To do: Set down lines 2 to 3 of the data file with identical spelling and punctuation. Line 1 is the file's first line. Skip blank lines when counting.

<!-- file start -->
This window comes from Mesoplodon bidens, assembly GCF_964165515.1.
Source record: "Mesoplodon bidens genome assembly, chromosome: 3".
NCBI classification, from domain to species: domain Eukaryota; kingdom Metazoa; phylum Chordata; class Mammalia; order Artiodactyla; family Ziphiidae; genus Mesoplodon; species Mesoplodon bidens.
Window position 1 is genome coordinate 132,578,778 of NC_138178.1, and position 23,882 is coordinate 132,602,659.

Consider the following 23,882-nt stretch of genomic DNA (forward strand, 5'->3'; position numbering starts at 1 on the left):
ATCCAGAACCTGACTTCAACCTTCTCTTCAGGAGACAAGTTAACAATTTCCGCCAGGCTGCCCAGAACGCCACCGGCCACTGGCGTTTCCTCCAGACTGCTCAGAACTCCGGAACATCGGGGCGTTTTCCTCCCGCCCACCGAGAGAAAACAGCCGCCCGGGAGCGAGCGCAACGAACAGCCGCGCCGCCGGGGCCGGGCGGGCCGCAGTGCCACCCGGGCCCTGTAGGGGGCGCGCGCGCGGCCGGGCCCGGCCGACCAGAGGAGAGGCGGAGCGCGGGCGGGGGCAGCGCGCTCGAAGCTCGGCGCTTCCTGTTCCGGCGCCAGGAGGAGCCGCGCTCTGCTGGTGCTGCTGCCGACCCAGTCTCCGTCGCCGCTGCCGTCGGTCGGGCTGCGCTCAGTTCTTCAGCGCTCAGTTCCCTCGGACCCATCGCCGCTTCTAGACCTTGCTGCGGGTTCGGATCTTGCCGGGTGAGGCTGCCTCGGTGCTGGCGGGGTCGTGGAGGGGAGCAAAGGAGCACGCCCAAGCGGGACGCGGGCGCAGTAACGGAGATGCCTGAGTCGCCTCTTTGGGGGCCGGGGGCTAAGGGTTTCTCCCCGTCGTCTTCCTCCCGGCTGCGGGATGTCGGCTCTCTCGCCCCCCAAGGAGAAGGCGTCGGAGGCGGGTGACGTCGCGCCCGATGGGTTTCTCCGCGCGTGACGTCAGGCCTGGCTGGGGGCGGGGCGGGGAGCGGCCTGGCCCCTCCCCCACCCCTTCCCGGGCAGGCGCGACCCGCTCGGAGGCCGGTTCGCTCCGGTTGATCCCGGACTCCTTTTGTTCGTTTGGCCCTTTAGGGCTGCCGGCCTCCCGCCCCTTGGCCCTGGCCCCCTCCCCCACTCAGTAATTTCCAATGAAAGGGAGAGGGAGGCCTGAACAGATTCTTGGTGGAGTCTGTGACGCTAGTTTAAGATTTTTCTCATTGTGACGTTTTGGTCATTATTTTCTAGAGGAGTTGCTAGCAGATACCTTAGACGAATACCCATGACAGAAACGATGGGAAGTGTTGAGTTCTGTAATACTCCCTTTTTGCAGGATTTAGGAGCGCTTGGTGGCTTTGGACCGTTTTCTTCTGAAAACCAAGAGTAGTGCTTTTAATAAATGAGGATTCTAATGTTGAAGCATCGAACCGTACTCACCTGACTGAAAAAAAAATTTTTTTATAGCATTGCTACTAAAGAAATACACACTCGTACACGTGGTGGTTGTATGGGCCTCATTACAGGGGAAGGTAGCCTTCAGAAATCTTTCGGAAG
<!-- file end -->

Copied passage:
Source record: "Mesoplodon bidens genome assembly, chromosome: 3".
NCBI classification, from domain to species: domain Eukaryota; kingdom Metazoa; phylum Chordata; class Mammalia; order Artiodactyla; family Ziphiidae; genus Mesoplodon; species Mesoplodon bidens.